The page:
Agri Business

Sugar industry projects 2010-11 season production at 250 lt

Our Bureau New Delhi | Updated on March 11, 2011 Published on March 10, 2011

sugar   -  Business Line

Mills association makes case for export of 30 lakh tonnes





The country's sugar production in the current 2010-11 crushing season (October-September) will be in the region of 250 lakh tonnes (lt), yielding an exportable surplus of 30 lt, according to the Indian Sugar Mills Association (ISMA) and the National Federation of Cooperative Sugar Factories Ltd (NFCSFL).

“Last season, domestic consumption stood at 210 lt and based on sales trends so far, we don't expect it to exceed 220 lt. Given a likely production of 250 lt this season, there will be a surplus of 30 lt,” the ISMA President, Mr Narendra Murkumbi, told presspersons here on Thursday, while making a case for allowing more exports.

The Centre has, so far, permitted only advance license (AL) holders to export sugar, as part of discharging their re-export obligations against duty-free imports of raws undertaken in the past. The AL export quantity would add up to 10 lt, which, ISMA and NFCSFL claim, still leaves another 20 lt that can safely be shipped out.

During the current season till end-February, mills had produced 163 lt of sugar, which was 19 per cent more than the 137 lt in the corresponding five months of the 2009-10 season.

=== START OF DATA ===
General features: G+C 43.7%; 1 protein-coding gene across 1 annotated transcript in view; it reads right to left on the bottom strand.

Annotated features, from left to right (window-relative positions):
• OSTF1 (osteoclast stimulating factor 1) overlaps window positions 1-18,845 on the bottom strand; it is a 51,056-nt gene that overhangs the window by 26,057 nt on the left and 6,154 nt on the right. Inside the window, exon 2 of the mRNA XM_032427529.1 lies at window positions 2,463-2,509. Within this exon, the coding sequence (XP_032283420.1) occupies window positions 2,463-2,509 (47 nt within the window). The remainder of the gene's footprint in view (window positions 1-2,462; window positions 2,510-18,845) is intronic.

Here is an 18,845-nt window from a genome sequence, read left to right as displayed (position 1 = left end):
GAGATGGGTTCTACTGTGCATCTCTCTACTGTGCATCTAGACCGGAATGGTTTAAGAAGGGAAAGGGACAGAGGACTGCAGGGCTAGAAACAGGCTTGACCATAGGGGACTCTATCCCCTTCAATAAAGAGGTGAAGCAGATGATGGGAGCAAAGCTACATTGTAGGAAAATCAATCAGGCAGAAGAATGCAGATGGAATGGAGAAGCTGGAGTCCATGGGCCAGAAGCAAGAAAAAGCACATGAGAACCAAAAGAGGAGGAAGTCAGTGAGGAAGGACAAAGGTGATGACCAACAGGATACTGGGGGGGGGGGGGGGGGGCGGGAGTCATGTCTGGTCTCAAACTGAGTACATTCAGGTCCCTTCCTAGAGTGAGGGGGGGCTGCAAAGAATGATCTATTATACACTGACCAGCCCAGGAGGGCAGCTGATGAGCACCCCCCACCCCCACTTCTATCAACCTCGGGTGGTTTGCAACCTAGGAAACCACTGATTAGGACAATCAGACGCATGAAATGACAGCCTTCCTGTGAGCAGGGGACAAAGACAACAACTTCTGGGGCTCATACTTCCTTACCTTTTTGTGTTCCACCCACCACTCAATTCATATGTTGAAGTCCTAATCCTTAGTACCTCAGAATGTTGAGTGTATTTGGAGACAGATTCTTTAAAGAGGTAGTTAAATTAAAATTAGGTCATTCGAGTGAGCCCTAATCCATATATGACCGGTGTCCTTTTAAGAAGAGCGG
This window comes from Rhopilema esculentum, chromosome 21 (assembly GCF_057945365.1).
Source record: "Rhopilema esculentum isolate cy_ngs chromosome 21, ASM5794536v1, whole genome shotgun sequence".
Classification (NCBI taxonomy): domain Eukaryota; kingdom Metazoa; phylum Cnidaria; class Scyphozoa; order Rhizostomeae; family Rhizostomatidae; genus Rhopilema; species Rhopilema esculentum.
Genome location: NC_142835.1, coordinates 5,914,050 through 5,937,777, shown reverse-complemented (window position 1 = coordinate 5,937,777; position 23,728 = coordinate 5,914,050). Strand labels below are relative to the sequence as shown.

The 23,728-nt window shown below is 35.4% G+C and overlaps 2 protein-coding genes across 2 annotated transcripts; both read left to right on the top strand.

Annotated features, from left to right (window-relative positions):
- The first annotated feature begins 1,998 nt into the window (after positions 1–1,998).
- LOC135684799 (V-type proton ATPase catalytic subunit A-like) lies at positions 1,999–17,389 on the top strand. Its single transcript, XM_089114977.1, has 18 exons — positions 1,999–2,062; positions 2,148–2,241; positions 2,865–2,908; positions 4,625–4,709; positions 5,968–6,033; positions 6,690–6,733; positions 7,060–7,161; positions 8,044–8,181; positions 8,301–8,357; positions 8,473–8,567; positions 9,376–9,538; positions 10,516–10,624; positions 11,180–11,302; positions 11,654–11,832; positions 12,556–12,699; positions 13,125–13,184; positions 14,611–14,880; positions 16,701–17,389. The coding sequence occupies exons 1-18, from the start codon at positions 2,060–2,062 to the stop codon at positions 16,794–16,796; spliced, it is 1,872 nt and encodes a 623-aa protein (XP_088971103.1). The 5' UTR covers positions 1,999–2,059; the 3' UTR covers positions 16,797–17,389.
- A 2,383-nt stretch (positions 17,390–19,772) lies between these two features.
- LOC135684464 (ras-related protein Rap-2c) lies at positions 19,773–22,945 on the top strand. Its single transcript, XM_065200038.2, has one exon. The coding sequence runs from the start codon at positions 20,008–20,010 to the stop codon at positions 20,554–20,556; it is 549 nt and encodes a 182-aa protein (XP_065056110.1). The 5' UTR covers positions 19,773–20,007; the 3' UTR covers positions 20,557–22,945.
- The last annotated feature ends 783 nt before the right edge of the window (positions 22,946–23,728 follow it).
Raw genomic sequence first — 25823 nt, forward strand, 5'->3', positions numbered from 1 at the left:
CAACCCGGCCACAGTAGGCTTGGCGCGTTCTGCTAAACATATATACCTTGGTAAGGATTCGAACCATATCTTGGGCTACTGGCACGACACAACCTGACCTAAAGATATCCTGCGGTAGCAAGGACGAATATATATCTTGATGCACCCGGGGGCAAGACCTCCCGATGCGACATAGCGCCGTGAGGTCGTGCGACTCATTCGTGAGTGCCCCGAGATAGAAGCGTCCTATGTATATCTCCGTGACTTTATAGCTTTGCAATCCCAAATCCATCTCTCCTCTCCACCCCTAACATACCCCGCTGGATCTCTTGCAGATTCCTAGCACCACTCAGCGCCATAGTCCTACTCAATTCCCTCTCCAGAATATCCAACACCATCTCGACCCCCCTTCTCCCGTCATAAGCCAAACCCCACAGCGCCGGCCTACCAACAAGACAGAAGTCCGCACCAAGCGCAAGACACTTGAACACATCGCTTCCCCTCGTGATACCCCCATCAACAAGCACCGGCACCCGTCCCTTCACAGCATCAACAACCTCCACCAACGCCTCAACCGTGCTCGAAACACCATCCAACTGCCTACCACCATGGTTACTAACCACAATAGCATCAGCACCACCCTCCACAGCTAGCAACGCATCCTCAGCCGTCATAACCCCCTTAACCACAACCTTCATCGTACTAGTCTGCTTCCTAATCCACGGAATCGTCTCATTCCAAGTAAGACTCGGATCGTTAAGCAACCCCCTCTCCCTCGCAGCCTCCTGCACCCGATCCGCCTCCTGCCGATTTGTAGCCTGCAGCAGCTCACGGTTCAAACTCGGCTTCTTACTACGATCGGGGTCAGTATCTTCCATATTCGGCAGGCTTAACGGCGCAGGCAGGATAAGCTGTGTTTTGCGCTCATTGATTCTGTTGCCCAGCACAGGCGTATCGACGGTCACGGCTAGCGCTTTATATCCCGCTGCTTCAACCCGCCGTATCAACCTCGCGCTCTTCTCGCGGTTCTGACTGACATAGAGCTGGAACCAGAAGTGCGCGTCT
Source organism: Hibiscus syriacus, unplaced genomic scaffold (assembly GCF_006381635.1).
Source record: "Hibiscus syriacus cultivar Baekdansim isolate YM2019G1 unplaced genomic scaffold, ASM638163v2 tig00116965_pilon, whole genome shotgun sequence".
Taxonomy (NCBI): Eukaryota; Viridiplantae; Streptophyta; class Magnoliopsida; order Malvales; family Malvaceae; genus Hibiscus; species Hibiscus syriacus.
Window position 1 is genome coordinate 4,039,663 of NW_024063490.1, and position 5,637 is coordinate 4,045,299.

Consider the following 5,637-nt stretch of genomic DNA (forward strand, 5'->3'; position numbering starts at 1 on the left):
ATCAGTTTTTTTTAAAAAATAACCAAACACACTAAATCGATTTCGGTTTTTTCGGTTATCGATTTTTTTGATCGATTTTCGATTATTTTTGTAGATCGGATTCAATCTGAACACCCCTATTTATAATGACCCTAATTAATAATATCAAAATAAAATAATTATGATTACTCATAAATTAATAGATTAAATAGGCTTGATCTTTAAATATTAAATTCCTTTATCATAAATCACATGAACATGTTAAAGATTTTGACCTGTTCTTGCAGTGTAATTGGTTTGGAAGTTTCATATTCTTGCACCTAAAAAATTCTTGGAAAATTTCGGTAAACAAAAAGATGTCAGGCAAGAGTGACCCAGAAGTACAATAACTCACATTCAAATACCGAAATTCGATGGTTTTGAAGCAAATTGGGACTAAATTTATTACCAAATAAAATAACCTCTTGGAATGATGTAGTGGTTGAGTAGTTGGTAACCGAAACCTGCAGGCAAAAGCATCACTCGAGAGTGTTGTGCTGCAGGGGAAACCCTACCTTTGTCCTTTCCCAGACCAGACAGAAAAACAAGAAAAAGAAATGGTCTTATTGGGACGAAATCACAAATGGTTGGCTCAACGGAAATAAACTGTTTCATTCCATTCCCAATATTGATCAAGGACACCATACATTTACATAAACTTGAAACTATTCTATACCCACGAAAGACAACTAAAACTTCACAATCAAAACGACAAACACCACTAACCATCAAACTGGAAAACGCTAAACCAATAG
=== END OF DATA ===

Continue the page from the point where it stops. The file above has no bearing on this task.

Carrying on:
The 2009-10 season as a whole saw total production of 189.12 lt. A 20 per cent increase over that would come to about 227 lt, which, the industry, however, believes, is not a correct comparison.

“As the season started late this time and crushing will continue for a longer period, you will see much higher production. The right comparison would be with 2007-08, when production during October-February amounted to 169 lt and exceeded 263 lt in the entire season,” noted Mr Abinash Verma, Director-General of ISMA.

Production break-up

The 250 lt production estimate for 2010-11 by ISMA and NFCSFL includes 94 lt from Maharashtra, 64 lt from Uttar Pradesh, 36 lt from Karnataka, 16 lt from Tamil Nadu and 13 lt from Gujarat.

Mr Murkumbi said that the Centre should “immediately” permit export of 5 lt under open general license (OGL) – which it had, in fact, cleared in December, but subsequently kept on hold because of food inflation concerns.

“This is the right time to export not only because we have a surplus, but also the fact that global sugar prices will ease after May, when arrivals from Brazil will start,” he pointed out. This is reflected in raw sugar price trends at the InterContinental Exchange. While the nearest May 2011 delivery contract closed at 30.42 cents a pound on Wednesday, the corresponding quotes for July 2011, October 2011 and March 2012 were 27.77 cents, 26.22 cents and 25.43 cents, respectively.

Published on March 10, 2011
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